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UK cleantech sector reacts to George Osborne’s Autumn Review
Yesterday UK Chancellor George Osborne announced the Autumn Review and National Infrastructure Plan, highlighting how the coalition government will attempt to prevent a double dip recession and accelerate growth and job creation.
Here are opinions from UK business on what effect the proposals should have on the UK cleantech sector;
Jae Mather, director of sustainability at HW Fisher & Company, said, ‘In claiming that social and environmental goals shouldn’t be a burden to business, the Chancellor has misconstrued the essence of sustainability, which is about reducing companies’ costs and helping them to manage the risk of rising energy prices. Also, larger companies increasingly want their supply chains to be made up of ethically sound businesses and those that fail to meet their criteria will potentially lose out. We encourage any initiatives that will reignite the UK’s [small to medium enterprises], but growth and sustainability are by no means mutually exclusive.’
John Scott, who sits on the energy policy panel of the Institute of Engineering and Technology (IET), said, ‘With an ageing energy infrastructure and an urgent need to change the way we generate and use energy, the publication of the National Infrastructure Plan comes at a crucial time. The focus on interdependence of infrastructure systems is particularly welcome. However, the IET cautions that this needs to be considered at the design stage to maximise the opportunities for smart infrastructure, not just at the installation stage. Our future energy infrastructure has to be designed as a system of systems, requiring joined-up thinking across different sectors. Crucially, it needs a new engineering approach to address the uncertainties of the future, which will include a more statistical design and new skills across disciplines.’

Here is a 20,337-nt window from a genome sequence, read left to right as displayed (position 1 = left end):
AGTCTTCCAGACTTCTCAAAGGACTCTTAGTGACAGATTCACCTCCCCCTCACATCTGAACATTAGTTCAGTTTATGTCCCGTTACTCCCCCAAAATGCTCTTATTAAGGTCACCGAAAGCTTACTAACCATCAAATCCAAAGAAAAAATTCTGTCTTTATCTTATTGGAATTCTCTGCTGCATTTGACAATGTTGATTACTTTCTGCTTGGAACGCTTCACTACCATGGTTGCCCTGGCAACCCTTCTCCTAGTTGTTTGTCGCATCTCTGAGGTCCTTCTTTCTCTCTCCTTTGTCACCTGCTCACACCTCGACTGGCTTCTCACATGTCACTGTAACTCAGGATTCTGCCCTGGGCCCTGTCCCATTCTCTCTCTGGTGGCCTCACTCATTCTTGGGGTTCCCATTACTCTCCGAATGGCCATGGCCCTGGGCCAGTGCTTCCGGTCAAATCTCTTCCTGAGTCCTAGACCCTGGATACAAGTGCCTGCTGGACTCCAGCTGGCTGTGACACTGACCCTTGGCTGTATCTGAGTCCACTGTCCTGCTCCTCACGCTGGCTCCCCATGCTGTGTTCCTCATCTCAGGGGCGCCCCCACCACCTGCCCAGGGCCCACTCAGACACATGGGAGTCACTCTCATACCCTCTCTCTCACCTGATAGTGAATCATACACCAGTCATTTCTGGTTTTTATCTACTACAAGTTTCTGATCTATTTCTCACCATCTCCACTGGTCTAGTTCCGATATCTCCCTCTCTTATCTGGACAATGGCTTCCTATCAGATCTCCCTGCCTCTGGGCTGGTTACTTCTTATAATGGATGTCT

Mark Payton, managing director of Mercia Fund Management, said, ‘The further increases in tax relief and the widening of the eligibility rules will make EIS investments into early stage high growth businesses even more attractive, particularly given the low levels of interest currently available on savings. This is not just good news for investors but it will potentially make a significant difference to the funding of such businesses and to the economy as a whole. We are also pleased that the Chancellor has recognised the vital importance of high technology firms in this economy, not only by improving the EIS reliefs but by continuing to support science funding and by widening the eligibility for [research and development] tax credits, all of which will further benefit the companies in which the fund will look to invest.’
Elin Twigge, environmental account director for Political Lobbying and Media Relations, said, ‘Importantly for the renewables sector, part of the [National infrastructure Plan] funding was earmarked to deliver improvements to both ‘waste facilities’ and ‘power stations.’ However, digging further into the supporting documentation, it appears that it isn’t green power that the Chancellor is championing. He cites a single renewable project, the recently consented Anglesey biomass power plant, alongside a host of coal and gas-fired developments. So, despite reiterating commitments to the Green Deal and creation of the Green Investment Bank, it is clear that in uncertain economic times, a low carbon economy is not this government’s most pressing priority. Instead they are reducing the tax burden on energy-intensive industry. A clear industrial policy is emerging, but is it more grey than green?’